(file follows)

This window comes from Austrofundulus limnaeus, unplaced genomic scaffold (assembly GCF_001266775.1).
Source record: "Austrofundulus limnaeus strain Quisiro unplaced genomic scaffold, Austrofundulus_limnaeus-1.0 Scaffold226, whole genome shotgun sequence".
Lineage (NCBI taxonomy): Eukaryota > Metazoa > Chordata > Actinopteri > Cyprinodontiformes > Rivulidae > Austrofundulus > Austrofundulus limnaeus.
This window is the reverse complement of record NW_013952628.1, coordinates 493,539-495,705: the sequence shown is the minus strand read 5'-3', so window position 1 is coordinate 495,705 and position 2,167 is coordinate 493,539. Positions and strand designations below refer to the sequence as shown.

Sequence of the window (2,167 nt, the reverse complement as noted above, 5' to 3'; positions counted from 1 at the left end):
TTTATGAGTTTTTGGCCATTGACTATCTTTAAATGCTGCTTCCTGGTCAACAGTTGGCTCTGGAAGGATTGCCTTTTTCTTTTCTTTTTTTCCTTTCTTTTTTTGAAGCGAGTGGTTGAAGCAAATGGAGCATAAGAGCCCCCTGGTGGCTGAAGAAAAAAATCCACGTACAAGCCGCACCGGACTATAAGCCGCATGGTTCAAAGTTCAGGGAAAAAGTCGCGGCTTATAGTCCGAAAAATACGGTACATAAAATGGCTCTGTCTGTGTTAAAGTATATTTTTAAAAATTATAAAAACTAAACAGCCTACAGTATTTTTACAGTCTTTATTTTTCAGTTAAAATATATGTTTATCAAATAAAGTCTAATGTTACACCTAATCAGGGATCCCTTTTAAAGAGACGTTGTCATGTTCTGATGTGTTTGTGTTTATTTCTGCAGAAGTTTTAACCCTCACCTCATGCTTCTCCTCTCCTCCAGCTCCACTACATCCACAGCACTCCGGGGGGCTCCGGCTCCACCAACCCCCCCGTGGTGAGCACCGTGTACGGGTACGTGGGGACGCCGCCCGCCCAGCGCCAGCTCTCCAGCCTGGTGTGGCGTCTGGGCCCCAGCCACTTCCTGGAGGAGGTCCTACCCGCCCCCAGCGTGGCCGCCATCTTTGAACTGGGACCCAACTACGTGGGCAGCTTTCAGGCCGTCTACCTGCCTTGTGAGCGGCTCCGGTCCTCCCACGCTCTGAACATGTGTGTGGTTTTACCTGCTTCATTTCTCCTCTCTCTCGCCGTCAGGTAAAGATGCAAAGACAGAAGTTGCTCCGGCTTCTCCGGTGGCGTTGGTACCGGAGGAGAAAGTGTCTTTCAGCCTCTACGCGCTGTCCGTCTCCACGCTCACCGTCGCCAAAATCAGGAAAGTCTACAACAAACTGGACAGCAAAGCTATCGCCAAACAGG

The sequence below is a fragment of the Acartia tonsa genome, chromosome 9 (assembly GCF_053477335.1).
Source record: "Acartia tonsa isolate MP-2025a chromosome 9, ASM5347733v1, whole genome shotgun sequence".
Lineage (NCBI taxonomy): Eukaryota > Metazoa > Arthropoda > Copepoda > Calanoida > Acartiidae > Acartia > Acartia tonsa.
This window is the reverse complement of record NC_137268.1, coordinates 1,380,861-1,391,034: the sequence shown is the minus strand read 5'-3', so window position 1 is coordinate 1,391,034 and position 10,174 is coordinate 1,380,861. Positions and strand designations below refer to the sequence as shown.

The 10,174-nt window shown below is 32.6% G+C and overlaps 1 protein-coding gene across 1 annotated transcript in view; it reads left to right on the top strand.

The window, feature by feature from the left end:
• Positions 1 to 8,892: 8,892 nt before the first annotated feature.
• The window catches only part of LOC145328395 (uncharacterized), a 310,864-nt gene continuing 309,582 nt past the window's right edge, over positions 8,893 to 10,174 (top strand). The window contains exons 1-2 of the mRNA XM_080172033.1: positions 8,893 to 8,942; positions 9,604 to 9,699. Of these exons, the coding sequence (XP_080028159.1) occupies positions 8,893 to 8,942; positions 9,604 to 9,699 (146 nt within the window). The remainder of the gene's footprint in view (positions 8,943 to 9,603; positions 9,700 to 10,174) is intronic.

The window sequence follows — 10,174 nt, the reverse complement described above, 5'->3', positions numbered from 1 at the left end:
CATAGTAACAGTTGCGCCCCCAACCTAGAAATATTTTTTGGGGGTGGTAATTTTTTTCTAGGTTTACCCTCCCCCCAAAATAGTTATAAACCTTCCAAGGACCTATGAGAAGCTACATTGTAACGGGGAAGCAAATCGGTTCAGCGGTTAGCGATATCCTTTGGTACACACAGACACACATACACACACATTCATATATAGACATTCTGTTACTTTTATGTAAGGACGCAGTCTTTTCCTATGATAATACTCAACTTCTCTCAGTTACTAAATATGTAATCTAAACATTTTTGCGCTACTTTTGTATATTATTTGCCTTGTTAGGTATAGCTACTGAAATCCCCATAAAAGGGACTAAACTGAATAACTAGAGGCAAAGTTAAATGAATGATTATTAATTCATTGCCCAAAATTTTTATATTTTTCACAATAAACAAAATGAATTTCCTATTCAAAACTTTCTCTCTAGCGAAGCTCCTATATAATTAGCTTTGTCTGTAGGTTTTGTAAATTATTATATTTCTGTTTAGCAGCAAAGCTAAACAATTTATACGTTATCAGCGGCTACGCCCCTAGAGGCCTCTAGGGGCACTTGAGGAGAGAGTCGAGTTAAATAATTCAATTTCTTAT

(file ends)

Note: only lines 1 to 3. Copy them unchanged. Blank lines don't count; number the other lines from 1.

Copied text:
This window comes from Austrofundulus limnaeus, unplaced genomic scaffold (assembly GCF_001266775.1).
Source record: "Austrofundulus limnaeus strain Quisiro unplaced genomic scaffold, Austrofundulus_limnaeus-1.0 Scaffold226, whole genome shotgun sequence".
Lineage (NCBI taxonomy): Eukaryota > Metazoa > Chordata > Actinopteri > Cyprinodontiformes > Rivulidae > Austrofundulus > Austrofundulus limnaeus.